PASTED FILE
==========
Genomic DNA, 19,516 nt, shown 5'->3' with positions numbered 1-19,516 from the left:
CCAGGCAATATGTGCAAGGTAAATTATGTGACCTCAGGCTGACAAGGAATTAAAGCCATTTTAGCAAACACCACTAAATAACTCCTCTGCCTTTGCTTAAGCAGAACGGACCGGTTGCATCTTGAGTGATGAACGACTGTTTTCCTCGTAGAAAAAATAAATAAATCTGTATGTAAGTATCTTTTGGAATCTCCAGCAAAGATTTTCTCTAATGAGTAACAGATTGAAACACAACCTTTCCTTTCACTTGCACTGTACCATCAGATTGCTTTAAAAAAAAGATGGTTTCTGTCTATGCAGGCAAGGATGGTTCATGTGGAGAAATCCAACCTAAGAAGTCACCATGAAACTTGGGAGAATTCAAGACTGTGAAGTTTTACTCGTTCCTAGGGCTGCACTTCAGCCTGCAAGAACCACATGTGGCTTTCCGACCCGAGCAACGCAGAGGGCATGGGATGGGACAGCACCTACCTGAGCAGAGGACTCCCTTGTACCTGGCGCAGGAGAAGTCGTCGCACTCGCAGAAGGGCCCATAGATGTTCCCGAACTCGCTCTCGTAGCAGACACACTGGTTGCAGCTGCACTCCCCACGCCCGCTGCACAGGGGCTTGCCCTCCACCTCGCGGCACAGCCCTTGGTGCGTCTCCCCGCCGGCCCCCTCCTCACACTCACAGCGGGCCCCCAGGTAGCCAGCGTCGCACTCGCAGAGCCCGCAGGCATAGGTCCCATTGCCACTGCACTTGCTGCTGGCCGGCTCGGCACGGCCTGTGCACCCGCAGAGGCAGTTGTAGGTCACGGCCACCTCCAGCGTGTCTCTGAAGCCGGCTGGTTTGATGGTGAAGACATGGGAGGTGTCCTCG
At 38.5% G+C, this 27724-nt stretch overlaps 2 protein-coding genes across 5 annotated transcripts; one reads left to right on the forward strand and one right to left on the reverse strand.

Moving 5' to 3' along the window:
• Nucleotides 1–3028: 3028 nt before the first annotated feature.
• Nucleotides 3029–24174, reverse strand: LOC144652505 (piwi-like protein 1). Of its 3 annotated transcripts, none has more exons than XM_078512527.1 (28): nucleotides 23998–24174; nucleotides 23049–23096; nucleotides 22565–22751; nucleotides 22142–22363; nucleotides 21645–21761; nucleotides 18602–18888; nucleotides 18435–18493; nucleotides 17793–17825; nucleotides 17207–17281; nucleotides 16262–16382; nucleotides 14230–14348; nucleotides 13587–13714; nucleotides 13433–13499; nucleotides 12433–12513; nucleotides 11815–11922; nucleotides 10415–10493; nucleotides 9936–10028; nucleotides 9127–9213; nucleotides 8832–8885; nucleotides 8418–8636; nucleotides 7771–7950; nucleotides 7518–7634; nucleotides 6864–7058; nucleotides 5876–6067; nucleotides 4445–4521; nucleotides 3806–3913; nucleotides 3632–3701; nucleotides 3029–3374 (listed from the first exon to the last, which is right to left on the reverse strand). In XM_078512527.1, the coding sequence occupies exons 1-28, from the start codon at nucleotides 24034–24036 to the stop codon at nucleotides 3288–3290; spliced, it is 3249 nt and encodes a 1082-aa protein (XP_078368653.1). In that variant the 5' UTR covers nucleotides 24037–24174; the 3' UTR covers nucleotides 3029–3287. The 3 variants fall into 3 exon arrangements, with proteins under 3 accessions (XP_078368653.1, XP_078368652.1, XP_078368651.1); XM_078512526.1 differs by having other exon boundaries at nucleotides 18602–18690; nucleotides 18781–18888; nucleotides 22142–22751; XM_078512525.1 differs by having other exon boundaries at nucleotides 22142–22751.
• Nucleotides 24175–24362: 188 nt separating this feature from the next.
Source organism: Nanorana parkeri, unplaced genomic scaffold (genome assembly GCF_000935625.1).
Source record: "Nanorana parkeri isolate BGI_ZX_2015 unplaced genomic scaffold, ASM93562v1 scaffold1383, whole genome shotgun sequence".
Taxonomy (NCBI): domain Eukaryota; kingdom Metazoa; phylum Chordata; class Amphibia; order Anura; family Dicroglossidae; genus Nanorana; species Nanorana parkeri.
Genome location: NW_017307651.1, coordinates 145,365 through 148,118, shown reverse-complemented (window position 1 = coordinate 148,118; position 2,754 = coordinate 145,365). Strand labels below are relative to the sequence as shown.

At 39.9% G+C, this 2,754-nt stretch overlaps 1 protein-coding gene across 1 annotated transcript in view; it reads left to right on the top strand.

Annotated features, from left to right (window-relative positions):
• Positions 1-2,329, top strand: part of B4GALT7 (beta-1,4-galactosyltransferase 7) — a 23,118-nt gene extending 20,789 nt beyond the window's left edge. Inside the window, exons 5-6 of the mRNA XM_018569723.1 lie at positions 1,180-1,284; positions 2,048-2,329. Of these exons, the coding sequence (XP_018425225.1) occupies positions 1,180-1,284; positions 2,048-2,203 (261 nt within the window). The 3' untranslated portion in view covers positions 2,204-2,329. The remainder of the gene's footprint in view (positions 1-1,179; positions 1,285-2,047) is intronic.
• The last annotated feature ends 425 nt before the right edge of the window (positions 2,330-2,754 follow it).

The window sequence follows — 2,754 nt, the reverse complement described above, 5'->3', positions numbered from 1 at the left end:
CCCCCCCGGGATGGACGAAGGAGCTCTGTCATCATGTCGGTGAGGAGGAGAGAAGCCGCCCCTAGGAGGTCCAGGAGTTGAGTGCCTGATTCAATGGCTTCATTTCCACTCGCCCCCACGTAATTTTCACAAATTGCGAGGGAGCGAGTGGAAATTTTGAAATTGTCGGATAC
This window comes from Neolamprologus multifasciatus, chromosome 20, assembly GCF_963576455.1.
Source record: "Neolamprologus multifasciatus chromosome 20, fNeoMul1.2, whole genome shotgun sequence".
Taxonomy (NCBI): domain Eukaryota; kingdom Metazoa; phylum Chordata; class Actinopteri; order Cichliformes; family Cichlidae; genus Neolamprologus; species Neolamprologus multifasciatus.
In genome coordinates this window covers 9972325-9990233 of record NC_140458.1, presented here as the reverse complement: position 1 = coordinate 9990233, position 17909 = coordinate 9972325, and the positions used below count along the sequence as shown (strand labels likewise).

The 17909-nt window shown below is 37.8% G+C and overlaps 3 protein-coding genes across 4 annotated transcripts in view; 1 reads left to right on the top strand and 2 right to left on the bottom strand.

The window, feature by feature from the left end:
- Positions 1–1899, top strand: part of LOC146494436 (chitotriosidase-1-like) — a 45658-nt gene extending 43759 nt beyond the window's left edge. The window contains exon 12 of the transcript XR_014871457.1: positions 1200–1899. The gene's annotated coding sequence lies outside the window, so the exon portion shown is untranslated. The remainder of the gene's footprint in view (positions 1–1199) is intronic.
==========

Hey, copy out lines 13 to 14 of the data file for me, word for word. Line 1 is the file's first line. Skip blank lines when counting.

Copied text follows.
Annotated features, from left to right (window-relative positions):
• Positions 1-2,329, top strand: part of B4GALT7 (beta-1,4-galactosyltransferase 7) — a 23,118-nt gene extending 20,789 nt beyond the window's left edge. Inside the window, exons 5-6 of the mRNA XM_018569723.1 lie at positions 1,180-1,284; positions 2,048-2,329. Of these exons, the coding sequence (XP_018425225.1) occupies positions 1,180-1,284; positions 2,048-2,203 (261 nt within the window). The 3' untranslated portion in view covers positions 2,204-2,329. The remainder of the gene's footprint in view (positions 1-1,179; positions 1,285-2,047) is intronic.